We visited the helpful woman in the information centre and told her our requests: 2 – 3 days, scenic, and not too difficult seeing it would be our first time.
She recommended Senja.
Senja is Norway’s second largest island, roughly six times the size of Great Barrier Island. It is located well within the Arctic Circle just south of Tromsø, and has daylight 24 hours a day. The temperature hovers around a moderate 10C, and the hills are all still laden with snow.
We set out on our hike.
The track took us through Anderalen Nasjonalpark, past many mountain lakes, and eventually traversed over the hills across to the other side.
Our second day took us over the hills, and that’s when we first started to ponder whether ‘not-too-difficult’ had a different interpretation in Norway.
Fortunately, the snow was soft, and we could just get by without crampons.
An ice axe would have been desirable though.
We trampled on to what we were led to believe would be another pleasant lake and our second campsite.
The lake was frozen, with thick blue intimidating looking ice cracking around the edges.
The track took us along the steep lake edge. (Although, can it technically be called a lake if it’s frozen even during summer?)
As we were tramping along, I kept the words of our NZ Adrift guide running through my head. “Do not slip”. “Slipping is not allowed”. Slipping would mean a high-speed icy hydro slide crashing into the scary lake of death. “Don’t slip and you’ll be fine”, I continued to tell myself.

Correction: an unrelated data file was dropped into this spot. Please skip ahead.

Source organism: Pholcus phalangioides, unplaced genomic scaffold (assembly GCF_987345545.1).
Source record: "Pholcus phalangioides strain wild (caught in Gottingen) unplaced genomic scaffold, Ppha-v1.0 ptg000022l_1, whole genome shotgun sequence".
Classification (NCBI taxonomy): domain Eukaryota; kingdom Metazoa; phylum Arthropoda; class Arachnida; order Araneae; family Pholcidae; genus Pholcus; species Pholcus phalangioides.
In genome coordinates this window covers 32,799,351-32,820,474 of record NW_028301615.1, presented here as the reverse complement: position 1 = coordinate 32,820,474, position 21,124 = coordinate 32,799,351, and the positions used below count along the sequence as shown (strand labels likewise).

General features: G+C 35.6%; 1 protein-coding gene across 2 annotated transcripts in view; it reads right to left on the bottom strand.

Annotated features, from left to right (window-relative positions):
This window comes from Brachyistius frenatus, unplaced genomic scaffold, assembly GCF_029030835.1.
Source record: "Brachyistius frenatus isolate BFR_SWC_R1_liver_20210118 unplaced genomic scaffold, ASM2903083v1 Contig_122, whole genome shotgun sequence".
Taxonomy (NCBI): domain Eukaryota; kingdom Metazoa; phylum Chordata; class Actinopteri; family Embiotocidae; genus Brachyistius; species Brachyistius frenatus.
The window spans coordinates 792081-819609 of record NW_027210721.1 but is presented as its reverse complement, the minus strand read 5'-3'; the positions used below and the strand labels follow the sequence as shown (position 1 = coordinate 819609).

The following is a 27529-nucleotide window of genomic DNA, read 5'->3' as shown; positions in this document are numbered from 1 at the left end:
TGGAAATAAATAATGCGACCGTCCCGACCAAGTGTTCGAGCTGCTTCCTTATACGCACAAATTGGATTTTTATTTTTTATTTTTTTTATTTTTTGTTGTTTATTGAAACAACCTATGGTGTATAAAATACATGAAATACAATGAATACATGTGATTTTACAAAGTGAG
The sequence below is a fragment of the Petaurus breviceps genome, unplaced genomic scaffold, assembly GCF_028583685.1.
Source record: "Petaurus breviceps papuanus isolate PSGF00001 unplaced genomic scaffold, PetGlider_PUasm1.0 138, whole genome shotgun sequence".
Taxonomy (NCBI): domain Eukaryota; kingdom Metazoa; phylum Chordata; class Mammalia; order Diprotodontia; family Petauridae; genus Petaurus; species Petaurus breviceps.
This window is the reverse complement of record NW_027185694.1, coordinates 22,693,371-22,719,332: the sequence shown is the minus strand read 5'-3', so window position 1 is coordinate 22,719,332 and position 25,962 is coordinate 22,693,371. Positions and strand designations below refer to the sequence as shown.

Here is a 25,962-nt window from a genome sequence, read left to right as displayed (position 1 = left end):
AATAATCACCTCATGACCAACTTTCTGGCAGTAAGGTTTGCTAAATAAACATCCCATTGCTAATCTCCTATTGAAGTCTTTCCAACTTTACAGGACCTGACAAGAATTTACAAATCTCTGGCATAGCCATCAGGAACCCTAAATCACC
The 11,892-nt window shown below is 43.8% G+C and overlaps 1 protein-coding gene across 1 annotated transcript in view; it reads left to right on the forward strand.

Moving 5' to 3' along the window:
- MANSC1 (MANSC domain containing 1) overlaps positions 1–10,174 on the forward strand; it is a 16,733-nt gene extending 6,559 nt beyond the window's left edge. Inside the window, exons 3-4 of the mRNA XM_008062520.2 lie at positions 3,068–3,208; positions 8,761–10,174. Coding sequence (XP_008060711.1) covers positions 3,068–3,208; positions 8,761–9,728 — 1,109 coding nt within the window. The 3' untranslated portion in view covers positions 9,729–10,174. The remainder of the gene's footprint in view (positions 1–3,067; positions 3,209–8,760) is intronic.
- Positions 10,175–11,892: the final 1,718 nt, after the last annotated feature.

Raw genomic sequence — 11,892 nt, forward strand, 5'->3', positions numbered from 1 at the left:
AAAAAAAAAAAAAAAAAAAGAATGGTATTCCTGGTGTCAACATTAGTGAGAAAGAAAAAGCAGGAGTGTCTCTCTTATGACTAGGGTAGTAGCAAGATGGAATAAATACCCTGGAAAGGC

Finally, we made it across to the other side, and assessed the potential campsite. It might be fine for the Norwegians, but for these two Kiwis it was a little too intrepid. We decided to push on, finally settling on a lower spot, in a valley outside the snow belt.
With the snow and ice behind us, we continued to appreciate the dramatic scenery. It’s gorgeous, and easily rivals any NZ great walk. But perhaps, most interesting of all, was we were the only ones on the track.
We completed the tramp a day ahead of schedule on account of not stopping at the icy lake, and the track ended on a remote mountain road on the other side of the hill. There, we flagged down a passing bus.
The bus back to civilisation was very reasonably priced and mostly empty. I can only assume public transport must be heavily subsidised to be able to service such isolated arctic roads several times a day.
The bus took us back to Finnsnes, and from there it was a fjordful ferry journey back to the island of Tromsø, and to the comforts of our hotel, with hot showers, and warm, warm, central heating.
Map, and all photos below.
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